Certainly your friends and family will want to place a review of your book on Amazon or your website, and it can be a good decision to ask some of them to do so – but not your mother. Or your spouse, or anyone with the same last name – unless, of course you have a last name that is common, such as Miller. If I told everyone who shares my last name they shouldn’t write a review of my book, I’d be cutting out a large portion of the population. If your last name is unusual, however, it’s a dead giveaway to other readers that there’s a little bit of nepotism going on.
Smart authors know that giving testimonials to other authors is one way to get their name and book mentioned online on another person’s website or on Amazon.com or in your book. Writing reviews can be an excellent way to increase your credibility. But make sure that the people you ask are reading your book and giving an honest, thoughtful review.
A generic review by a popular author or well-known expert that sounds just exactly like all the other reviews he or she has written will not have much value. In addition, if you ask for a review, reciprocation may be implied. A few months down the road the reviewer may ask you for a review in return. Again, make sure that you read the book and give an honest review of it. If you sing the praises of a book that you don’t like or feel is not well-written, you will hurt your own credibility.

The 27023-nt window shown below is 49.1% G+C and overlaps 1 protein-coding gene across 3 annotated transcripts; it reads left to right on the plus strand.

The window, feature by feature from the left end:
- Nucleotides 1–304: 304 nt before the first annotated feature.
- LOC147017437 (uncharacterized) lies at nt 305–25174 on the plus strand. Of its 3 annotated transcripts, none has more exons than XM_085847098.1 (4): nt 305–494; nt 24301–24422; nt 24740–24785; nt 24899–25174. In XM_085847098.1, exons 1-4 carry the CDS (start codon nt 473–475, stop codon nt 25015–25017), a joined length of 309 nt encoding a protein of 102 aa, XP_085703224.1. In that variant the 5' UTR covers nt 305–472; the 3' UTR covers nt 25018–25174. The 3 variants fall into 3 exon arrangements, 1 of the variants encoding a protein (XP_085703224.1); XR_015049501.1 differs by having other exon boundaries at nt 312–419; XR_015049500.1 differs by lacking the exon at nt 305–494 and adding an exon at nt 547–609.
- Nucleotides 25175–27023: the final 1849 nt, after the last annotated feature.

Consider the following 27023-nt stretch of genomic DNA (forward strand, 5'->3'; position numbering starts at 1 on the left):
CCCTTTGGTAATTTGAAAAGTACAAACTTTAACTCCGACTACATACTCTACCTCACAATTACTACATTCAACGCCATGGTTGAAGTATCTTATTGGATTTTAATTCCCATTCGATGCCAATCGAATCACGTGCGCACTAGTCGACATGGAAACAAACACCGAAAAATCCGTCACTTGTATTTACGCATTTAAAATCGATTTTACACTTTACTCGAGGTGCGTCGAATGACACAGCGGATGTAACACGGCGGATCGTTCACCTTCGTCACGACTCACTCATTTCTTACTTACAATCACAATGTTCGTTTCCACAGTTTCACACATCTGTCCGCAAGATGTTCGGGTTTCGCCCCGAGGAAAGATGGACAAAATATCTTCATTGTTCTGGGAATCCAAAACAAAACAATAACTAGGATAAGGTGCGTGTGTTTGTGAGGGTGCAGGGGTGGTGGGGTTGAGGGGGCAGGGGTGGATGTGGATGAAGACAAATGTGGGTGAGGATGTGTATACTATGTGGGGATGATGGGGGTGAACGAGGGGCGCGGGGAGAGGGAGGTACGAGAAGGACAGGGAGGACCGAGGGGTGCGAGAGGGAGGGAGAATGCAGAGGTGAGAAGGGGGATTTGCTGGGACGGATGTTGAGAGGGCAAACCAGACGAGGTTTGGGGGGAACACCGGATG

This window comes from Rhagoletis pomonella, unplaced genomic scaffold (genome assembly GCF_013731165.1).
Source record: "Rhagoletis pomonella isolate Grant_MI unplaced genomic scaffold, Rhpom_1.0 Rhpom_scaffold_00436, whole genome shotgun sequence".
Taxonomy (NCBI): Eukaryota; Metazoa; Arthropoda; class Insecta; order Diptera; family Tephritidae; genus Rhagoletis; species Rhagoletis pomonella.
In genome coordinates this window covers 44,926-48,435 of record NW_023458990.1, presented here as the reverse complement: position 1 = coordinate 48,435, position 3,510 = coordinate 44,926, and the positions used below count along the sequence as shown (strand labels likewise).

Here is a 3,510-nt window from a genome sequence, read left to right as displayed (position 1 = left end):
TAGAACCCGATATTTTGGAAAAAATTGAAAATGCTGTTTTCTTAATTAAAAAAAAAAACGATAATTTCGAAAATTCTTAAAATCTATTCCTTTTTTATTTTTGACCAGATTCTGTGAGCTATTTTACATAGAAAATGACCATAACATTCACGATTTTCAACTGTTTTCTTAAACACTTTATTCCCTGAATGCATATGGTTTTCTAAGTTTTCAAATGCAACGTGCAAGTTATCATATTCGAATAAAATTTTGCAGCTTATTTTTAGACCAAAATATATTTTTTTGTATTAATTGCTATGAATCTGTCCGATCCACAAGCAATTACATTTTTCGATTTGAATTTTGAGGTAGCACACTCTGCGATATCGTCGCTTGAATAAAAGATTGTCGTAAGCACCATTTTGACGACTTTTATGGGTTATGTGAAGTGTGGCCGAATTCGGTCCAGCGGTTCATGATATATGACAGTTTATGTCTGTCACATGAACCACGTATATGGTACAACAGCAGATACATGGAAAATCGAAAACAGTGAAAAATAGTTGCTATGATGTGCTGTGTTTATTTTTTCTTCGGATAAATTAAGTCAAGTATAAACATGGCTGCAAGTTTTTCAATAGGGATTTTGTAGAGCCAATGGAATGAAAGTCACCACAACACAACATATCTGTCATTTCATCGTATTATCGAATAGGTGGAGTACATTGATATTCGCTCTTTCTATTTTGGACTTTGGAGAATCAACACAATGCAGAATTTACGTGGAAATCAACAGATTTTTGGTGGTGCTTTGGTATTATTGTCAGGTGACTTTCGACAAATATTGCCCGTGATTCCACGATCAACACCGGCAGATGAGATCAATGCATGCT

• Over simplification and lack of substance. When you write a book you are proclaiming yourself an expert in that subject. If you are not, it will show. Before you start writing your book, ask yourself if you really have the knowledge and experience to discuss your subject thoroughly and on the level of your target reader.
For example, writing books about health, nutrition and weight loss is extremely popular these days. It seems that everyone who has lost some weight thinks they are an expert on diets. But are they really? Yes, any number of celebrities have written successful diet books, but do they really have credibility as a weight loss expert? Have the books helped or hurt these celebrities (usually actors) in their chosen field of performance.
You are probably not a celebrity, but you do have a reputation among your colleagues, friends and family. Make sure that your book appropriately reflects your knowledge and experience. If you don’t have the experience to back up your words it will show in your writing.